Chew On This – Horse Whispering

Have you heard the saying “Don’t look a gift horse in the mouth?” What does that mean? It means if someone gives you something, don’t be rude by checking it out in order to decide if it’s good enough for you to accept.

There is a difference between you purchasing a horse and someone GIVING you a horse. When purchasing a horse, it’s wise to look into its mouth, as an indicator of the horse’s health and wellness. If someone GIVES you a horse and you open the horse’s mouth to check it out, it’s like you’re questioning the value of that gift. DON’T LOOK A GIFT HORSE IN THE MOUTH is a saying to remind and encourage us to be courteous, thankful, and grateful in receiving and accepting gifts. So, if someone gives you a free horse (there’s honestly no such thing as a “free” horse, if you know what I mean…snicker-snicker) you don’t check its teeth.

Talking about teeth, have you heard about whole horse dentistry? I hadn’t. It’s amazing and wonderful to experience ordinary days that hold “gifts” for us. Now, if we’re “set” in our ways, narrow-minded, fearful, or stubborn, more than likely we will not be in a receiving and accepting position. Just sayin’.

After several attempts to connect with my previous equine dentist, I made a call to an equine vet and scheduled a time to have a couple of our horse’s mouths/teeth examined. A few days prior to the appointment, I had uneasiness inside me. This isn’t my first rodeo in experiencing ‘inside quickening’ (aka ‘attention-getter); so I knew something was calling for my attention, but at that point, I had no idea what that might be.

Having a moment with one of my NEIGHbors, I simply asked if they knew of someone who did equine dentistry. Yes! How interesting. Heard names, terms, concepts I had NEVER heard before. Please understand, I honor veterinarians and am grateful for all they do for our animals. This had absolutely nothing to do with what I had come to know and respect, but what I was about to learn in connecting with another mind-set or perception in regards to my horse’s health.

Trotting in the same attitude that leads me to train as an ANIMAL B.E.S.T. PRACTITIONER, I opened my eyes to discover a ‘gift’ in my horse’s mouth.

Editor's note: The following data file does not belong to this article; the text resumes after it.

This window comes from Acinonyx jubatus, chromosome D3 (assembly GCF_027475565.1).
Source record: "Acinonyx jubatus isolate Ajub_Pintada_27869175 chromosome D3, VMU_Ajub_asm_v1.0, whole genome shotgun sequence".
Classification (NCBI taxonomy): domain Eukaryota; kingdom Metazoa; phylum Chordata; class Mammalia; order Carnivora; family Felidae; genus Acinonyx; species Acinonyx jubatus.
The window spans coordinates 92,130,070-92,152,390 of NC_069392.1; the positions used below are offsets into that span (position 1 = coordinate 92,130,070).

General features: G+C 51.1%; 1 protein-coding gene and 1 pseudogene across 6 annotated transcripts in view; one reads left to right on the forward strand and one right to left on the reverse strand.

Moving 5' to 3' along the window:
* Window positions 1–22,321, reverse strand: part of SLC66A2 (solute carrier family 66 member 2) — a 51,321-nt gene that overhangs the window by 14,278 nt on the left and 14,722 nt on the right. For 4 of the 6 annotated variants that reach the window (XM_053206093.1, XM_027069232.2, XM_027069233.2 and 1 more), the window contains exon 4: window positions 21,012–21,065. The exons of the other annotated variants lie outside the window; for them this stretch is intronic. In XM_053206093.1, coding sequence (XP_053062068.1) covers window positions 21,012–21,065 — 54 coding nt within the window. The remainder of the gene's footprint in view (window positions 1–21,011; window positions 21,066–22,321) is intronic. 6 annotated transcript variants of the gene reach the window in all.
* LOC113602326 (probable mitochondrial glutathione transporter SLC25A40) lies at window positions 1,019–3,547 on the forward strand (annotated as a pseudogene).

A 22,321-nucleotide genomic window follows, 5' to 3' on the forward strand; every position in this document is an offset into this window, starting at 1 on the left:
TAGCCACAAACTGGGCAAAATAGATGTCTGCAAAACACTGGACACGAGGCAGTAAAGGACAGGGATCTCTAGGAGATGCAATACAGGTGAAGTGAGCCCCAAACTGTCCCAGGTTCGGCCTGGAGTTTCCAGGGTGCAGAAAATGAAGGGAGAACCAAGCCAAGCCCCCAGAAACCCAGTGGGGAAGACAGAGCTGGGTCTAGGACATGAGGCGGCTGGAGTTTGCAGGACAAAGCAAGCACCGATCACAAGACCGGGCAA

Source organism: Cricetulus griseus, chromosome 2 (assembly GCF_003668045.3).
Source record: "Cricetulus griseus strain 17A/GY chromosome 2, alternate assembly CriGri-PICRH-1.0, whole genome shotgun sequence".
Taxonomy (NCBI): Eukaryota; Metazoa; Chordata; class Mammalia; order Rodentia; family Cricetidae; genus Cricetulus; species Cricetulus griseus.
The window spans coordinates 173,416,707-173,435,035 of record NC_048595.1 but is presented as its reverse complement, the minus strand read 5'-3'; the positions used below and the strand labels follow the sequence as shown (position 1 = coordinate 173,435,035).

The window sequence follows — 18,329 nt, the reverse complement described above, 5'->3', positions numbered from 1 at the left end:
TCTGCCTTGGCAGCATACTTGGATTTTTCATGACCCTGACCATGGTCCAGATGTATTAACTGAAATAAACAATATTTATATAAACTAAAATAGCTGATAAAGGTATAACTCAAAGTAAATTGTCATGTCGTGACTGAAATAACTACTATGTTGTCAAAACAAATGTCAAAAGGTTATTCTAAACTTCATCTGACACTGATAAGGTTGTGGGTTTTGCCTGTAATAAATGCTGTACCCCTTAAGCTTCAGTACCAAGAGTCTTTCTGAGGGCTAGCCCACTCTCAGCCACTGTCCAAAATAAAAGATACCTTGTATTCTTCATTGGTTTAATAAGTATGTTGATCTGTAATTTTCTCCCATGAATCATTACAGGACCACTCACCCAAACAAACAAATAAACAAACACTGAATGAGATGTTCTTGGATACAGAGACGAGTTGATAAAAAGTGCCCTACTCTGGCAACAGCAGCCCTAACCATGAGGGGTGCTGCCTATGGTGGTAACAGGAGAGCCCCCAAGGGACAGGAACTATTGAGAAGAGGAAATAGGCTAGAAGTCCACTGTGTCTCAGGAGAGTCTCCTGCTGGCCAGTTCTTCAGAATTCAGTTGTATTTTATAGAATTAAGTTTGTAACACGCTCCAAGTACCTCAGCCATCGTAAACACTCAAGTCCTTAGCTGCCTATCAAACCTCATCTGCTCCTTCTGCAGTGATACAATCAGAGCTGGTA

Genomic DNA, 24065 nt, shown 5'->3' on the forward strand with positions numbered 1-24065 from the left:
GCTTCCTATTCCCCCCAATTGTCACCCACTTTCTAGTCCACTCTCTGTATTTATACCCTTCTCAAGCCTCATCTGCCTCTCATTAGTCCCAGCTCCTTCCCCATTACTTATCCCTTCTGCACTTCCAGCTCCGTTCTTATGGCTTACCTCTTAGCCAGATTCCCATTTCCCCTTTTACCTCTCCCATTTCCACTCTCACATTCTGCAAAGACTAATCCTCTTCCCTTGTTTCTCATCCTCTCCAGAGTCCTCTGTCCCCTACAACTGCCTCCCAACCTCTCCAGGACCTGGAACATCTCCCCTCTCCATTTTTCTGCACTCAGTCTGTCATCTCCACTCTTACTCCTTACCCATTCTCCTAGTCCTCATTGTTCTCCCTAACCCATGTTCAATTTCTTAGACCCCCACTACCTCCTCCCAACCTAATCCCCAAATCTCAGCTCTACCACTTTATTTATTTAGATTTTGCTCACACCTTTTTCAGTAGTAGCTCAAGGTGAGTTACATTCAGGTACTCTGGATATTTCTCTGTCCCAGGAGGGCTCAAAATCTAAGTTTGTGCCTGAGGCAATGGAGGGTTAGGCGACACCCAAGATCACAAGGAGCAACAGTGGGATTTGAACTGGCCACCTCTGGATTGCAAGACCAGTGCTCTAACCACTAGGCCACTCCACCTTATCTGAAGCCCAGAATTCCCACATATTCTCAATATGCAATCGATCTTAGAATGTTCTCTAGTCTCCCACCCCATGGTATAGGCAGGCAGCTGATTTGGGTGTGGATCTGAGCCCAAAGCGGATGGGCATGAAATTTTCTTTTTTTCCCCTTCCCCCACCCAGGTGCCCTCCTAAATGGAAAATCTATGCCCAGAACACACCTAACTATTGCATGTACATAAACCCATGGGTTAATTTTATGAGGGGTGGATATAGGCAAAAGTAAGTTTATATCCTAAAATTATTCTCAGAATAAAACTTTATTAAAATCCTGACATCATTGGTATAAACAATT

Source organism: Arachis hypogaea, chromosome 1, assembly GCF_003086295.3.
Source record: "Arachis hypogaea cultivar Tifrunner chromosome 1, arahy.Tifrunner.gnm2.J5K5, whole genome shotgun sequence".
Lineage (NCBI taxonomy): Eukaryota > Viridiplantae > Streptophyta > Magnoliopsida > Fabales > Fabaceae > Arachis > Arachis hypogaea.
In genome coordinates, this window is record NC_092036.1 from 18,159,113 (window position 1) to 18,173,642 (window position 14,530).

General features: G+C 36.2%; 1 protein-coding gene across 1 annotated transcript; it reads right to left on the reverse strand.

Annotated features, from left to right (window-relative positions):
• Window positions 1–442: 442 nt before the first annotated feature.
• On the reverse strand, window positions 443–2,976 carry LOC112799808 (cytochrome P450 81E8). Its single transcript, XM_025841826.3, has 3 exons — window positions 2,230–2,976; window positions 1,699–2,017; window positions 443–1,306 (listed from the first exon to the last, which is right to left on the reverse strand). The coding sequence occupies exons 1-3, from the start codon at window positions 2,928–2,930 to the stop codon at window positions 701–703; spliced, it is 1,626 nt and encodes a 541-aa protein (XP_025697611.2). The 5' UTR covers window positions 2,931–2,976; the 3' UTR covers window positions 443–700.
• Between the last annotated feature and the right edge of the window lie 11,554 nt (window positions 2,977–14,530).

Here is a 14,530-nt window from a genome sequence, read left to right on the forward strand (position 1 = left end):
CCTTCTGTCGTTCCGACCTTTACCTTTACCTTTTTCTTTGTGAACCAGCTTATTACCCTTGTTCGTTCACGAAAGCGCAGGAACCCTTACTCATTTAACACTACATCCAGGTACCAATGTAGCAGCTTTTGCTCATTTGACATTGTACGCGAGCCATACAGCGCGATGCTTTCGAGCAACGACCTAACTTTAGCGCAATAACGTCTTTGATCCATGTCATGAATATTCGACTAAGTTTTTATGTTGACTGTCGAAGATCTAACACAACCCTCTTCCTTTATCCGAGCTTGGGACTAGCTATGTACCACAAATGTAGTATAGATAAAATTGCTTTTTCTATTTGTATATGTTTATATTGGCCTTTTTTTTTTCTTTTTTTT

I heard a name I have never heard before, Spencer LaFlure. Raised on his family’s two dude ranches in New York State, he wondered why middle-aged horses started losing their top line (meaning they developed a sway back) later in life. From questions that increased curiosity and curiosity that brought more questions, he began an intense study of horse’s skulls that were available at the dentistry school he was attending in Idaho. His journey led him to his own research and development of the techniques that he uses today and the skills he teaches to his students from around the world.

One more time the equine world invites me to ‘think outside the box,’ open my heart to new possibilities of health, and connect me with new faces that flow from the unforced rhythms of God’s amazing grace.

I have come to understand when a horse’s mouth is not properly balanced, he will not move properly. Wow! That could be a word for us humans, right! Over time, improper balance shows up in muscular confirmation and movement of the horse. Horse’s teeth grow continuously until about the age of 20 years. Usually balancing horses over 20 years of age is not recommended because their teeth are no longer growing and they don’t need it. It can harm them more than help them.

Whole horse dentistry is looking at points on molars, hooks, ramps and protrusions in a different way. Understandably, TMJ (temporal mandibular joint) needs to be centered and stable. Muscles and teeth properly aligned keep the TMJ centered. The starting point is balancing the incisors first to the length and angle of a five year old horse; accepting each horse is different; awareness of precision on each tooth; not using power tools that do a great deal of damage to equine tooth composition and structure.

Hope you chew on this for awhile. If you have any questions, get in touch with me at the end of June. This will give me time to chew as I observe our horses.